Older parents often express a concern about their physical ability to keep up with their children.  As you age you may find that your energy level does diminish.  The lack of sleep that goes in conjunction with being a new parent contributes to stamina concerns. Mothers with young children need to use the nap time as a time to help you rest and recharge.  Women often use this time as a time to rush around and do chores.  Find ways to play with your child that gives them a chance to run around and get tired.  Make play dates to give yourself a break.  Find places that may be more confined where your child can play and you can safely watch like a fenced in playground.  We had a wonderful place that was indoors and was like a “fantasy kingdom” with dress up areas and places for imaginary play.  My daughter loved it.  She would run and play changing costumes, going into castles, and I could sit closely by and watch her.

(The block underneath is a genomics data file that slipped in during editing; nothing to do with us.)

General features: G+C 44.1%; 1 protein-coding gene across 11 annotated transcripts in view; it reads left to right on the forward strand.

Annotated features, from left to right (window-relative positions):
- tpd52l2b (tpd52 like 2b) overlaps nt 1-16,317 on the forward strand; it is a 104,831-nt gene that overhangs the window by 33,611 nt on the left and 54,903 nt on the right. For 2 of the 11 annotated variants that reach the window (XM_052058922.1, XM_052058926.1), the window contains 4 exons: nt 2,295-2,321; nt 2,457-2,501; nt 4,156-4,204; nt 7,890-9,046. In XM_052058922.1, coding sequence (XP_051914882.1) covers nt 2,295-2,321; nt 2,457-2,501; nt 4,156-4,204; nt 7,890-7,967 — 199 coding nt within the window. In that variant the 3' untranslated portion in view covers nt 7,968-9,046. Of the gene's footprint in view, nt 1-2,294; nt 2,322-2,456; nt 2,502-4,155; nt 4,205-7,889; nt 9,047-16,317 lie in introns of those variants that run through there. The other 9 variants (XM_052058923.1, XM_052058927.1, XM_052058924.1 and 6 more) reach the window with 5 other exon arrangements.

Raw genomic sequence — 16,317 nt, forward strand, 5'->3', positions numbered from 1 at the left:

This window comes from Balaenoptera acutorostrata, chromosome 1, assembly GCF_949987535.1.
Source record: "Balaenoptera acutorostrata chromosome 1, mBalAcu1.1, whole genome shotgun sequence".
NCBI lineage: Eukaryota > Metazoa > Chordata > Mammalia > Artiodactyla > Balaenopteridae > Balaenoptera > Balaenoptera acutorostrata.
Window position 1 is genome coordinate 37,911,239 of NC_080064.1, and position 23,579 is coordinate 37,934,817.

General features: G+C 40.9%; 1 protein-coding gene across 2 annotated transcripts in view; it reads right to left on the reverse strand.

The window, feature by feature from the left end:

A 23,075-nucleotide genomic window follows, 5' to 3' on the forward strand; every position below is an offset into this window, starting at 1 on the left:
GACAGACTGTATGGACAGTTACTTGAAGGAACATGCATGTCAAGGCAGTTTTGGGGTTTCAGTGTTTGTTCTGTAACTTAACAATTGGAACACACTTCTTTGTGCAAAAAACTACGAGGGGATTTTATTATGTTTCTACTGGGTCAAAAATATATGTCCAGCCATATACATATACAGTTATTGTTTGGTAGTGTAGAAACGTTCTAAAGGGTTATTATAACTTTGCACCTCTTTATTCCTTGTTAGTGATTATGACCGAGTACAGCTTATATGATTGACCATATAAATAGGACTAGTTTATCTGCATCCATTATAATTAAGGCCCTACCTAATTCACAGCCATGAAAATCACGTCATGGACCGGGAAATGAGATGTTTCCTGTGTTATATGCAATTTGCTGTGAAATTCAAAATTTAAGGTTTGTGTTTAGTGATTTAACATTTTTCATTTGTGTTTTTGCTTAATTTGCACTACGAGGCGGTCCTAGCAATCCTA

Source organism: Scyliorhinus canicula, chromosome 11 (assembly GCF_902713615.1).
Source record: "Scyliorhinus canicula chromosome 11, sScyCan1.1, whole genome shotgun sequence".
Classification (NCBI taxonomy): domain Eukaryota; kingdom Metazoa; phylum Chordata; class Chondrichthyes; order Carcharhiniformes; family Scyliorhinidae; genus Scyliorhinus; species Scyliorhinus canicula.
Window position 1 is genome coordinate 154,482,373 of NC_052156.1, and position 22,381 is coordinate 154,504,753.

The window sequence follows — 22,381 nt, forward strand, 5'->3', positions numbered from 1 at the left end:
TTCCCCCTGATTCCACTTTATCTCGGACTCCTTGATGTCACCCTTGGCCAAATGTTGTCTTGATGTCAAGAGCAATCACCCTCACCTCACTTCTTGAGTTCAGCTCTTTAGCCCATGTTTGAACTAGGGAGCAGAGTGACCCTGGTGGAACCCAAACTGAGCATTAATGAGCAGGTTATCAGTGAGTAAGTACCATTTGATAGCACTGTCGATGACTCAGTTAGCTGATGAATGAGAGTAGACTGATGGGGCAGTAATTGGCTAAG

One tough challenge for older moms is to find other older moms.  When I initially had my daughter I was desperate to find other women around my age to talk with.  I initially felt I was the only mother in the world who was going through menopause and had a child going through the terrible two’s simultaneously.   I contacted my local RESOLVE chapter. RESOLVE is a national organization devoted to supporting people experiencing infertility. They referred me to a woman who had started a parenting after infertility group who lived 2 blocks away.  That group had women in it who were all MAMA’s.  They have become dear friends.  We still get together over 10 years later.  Having a trusted peer group where members speak the same language, openly talk about questions like disclosure, or what to do with frozen embryos, has brought me comfort, friendships, resources, and a sense that I am not alone.  Another aspect of this group is the kids in it have become a part of their families due to infertility treatment or adoption.  They are growing up with other kids that were conceived or brought into families in similar ways.  This normalizes their experience and they will have friends they can talk to as they grow older and may struggle with questions about their biological origins.  Websites like the Advanced Maternal Age Project may be a place to find others geographically close to you to link up with.